In Lubbock, Texas, a Walmart shooting video has begun to go viral. It shows a man named Martin Salazar Hernandez wielding a knife and a baseball bat after already injuring a Walmart employee. When Hernandez refuses to drop his weapons, he is shot using less-than-lethal weapons, but he still suffers an eye injury. But is it possible the injured man could sue based upon the Lubbock Police shooting?
On their Facebook page, the Lubbock Police Department has described the Walmart shooting video.
“At about 7:30 this morning, officers responded to the Walmart at 1911 Marsha Sharp Freeway where a man armed with a baseball bat and a large knife attacked an employee. The officers found the suspect outside the store and confronted him. They ordered him to drop the weapons, but he refused. An officer fired ‘less-lethal’ munitions at the suspect from an LPD issued 12-gauge shotgun attempting to incapacitate the suspect. Another officer also attempted to deploy a Taser against the suspect. Finally, the suspect fell to the ground and dropped the weapons before deadly force had to be used, and he was taken into custody. One of the ‘less-lethal’ munitions inadvertently struck the suspect in the head causing an apparent serious injury to one of the suspect’s eyes. He was transported to UMC where he is currently being treated.”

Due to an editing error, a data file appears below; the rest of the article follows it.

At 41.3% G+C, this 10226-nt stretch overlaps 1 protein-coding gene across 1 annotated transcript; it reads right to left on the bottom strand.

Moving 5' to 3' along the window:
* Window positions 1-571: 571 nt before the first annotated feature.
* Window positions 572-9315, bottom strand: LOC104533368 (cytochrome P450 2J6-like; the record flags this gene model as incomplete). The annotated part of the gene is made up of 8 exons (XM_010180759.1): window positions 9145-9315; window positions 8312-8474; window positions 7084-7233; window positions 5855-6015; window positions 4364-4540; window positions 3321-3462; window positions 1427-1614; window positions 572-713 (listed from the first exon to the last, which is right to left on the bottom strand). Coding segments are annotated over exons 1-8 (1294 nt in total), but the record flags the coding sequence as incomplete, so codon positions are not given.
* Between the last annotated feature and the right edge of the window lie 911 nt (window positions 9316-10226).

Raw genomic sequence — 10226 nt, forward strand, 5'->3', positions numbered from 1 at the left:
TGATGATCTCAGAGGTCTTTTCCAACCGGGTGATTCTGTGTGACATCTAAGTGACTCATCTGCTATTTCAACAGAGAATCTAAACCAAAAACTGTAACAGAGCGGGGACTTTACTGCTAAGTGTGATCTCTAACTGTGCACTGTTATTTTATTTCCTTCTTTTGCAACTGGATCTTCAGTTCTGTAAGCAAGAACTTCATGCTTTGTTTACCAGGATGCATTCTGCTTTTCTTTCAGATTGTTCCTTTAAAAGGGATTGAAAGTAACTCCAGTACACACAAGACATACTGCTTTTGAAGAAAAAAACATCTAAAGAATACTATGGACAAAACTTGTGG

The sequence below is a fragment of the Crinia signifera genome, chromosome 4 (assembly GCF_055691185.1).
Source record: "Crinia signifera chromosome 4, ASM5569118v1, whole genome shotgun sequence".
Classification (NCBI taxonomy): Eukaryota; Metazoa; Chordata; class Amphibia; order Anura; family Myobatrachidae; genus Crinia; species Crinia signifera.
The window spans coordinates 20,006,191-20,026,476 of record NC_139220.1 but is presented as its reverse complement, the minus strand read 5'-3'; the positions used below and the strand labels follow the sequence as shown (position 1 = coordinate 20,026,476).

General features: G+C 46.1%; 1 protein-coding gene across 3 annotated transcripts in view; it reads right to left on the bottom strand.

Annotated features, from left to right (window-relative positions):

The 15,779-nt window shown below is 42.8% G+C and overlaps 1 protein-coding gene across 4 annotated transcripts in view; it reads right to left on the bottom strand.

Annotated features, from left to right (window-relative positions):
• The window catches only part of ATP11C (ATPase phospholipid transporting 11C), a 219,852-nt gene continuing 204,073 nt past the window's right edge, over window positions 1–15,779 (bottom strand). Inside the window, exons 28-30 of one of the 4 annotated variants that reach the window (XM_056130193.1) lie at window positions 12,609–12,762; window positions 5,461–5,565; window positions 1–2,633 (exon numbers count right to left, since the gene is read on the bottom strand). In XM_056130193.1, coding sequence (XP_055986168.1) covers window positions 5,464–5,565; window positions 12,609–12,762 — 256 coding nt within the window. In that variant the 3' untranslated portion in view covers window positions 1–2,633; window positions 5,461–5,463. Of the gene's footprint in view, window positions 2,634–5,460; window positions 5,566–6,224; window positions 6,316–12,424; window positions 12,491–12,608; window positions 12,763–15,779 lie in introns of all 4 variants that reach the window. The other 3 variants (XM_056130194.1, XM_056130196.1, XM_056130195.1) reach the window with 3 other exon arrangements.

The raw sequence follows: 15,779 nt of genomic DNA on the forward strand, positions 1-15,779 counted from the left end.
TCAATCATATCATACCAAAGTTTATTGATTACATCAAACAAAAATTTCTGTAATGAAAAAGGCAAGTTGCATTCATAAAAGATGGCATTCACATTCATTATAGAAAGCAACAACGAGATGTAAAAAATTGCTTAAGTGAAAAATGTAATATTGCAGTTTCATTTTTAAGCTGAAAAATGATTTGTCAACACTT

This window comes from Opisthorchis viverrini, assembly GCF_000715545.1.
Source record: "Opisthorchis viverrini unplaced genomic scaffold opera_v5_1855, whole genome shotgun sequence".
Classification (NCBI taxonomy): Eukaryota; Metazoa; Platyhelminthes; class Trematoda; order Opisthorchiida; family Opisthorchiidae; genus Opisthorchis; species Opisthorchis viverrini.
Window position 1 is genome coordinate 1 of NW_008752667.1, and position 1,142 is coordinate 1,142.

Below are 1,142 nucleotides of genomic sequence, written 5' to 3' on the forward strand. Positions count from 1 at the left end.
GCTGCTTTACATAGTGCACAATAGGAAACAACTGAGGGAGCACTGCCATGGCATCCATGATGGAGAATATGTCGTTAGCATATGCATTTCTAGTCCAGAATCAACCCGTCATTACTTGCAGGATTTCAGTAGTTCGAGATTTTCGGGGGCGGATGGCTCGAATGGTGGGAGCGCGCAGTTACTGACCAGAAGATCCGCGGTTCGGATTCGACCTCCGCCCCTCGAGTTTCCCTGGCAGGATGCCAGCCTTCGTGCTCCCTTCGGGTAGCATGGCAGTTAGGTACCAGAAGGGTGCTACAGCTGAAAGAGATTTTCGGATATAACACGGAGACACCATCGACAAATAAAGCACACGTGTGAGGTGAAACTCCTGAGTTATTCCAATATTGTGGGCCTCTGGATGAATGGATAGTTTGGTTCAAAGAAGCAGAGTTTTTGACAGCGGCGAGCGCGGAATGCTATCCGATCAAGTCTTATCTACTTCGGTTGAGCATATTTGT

In this case, the “less-lethal munitions” used during the Walmart shooting meant four beanbags fired via a shotgun. Many people on Facebook commented on the Walmart shooting video, with many congratulating the Labbock cops on a job well done.
But some wondered if the Walmart shooting gave Hernandez grounds to sue based upon his injury. Lubbock Police Lieutenant Ray Mendoza believes the officers involved in the Walmart shooting incident handled the situation correctly.
“This day and age, anyone can file a lawsuit for just about anything,” he said. “Our officers followed protocols regarding less-than-lethal weapons.”
Lawyer Kevin Glasheen agrees with this assessment, noting that the Lubbock police officers could have justifiably used lethal force since Hernandez was threatening deadly force with the knife. But if the injured man were to bring a lawsuit, the lawyer says “there is no reasonable basis for a jury to even consider this case and the court would very likely dismiss the case.”
In this case, the Walmart shooting video would also determine the outcome of any potential lawsuit.
“Very often, we have to second guess or judge the officer’s conduct without the benefit of the video and it’s tough to say who did what and when, and how these things unfold in a matter of seconds,” he said, according to KCBD. “It’s nice to be able to have the video, look at it carefully and see whether the police action was justified.”
What do you think about the Walmart shooting video?
[Image via YouTube]